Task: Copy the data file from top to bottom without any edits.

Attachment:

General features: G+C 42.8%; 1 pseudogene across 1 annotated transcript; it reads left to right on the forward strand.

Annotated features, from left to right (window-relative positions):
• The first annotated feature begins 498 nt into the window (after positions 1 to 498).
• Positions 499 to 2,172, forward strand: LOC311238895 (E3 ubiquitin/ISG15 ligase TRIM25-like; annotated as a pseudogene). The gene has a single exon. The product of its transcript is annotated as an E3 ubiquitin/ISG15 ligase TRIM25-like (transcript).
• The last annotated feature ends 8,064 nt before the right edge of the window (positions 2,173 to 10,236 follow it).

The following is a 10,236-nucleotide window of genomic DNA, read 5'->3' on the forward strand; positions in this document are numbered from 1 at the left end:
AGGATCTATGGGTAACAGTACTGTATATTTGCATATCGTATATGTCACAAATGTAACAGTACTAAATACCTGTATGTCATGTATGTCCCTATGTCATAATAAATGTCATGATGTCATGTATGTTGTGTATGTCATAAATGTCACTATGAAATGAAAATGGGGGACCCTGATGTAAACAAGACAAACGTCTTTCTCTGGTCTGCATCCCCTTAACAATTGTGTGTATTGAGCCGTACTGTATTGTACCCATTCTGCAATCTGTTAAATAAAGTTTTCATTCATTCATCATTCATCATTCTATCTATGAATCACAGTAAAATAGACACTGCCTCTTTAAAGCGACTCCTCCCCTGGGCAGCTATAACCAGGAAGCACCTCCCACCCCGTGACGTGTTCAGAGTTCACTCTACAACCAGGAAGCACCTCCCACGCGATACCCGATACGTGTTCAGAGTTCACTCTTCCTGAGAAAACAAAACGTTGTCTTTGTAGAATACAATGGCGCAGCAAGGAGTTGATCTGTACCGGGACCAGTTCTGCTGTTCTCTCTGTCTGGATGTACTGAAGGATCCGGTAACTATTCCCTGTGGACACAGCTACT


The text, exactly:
General features: G+C 42.8%; 1 pseudogene across 1 annotated transcript; it reads left to right on the forward strand.

Annotated features, from left to right (window-relative positions):
• The first annotated feature begins 498 nt into the window (after positions 1 to 498).
• Positions 499 to 2,172, forward strand: LOC311238895 (E3 ubiquitin/ISG15 ligase TRIM25-like; annotated as a pseudogene). The gene has a single exon. The product of its transcript is annotated as an E3 ubiquitin/ISG15 ligase TRIM25-like (transcript).
• The last annotated feature ends 8,064 nt before the right edge of the window (positions 2,173 to 10,236 follow it).

The following is a 10,236-nucleotide window of genomic DNA, read 5'->3' on the forward strand; positions in this document are numbered from 1 at the left end:
AGGATCTATGGGTAACAGTACTGTATATTTGCATATCGTATATGTCACAAATGTAACAGTACTAAATACCTGTATGTCATGTATGTCCCTATGTCATAATAAATGTCATGATGTCATGTATGTTGTGTATGTCATAAATGTCACTATGAAATGAAAATGGGGGACCCTGATGTAAACAAGACAAACGTCTTTCTCTGGTCTGCATCCCCTTAACAATTGTGTGTATTGAGCCGTACTGTATTGTACCCATTCTGCAATCTGTTAAATAAAGTTTTCATTCATTCATCATTCATCATTCTATCTATGAATCACAGTAAAATAGACACTGCCTCTTTAAAGCGACTCCTCCCCTGGGCAGCTATAACCAGGAAGCACCTCCCACCCCGTGACGTGTTCAGAGTTCACTCTACAACCAGGAAGCACCTCCCACGCGATACCCGATACGTGTTCAGAGTTCACTCTTCCTGAGAAAACAAAACGTTGTCTTTGTAGAATACAATGGCGCAGCAAGGAGTTGATCTGTACCGGGACCAGTTCTGCTGTTCTCTCTGTCTGGATGTACTGAAGGATCCGGTAACTATTCCCTGTGGACACAGCTACT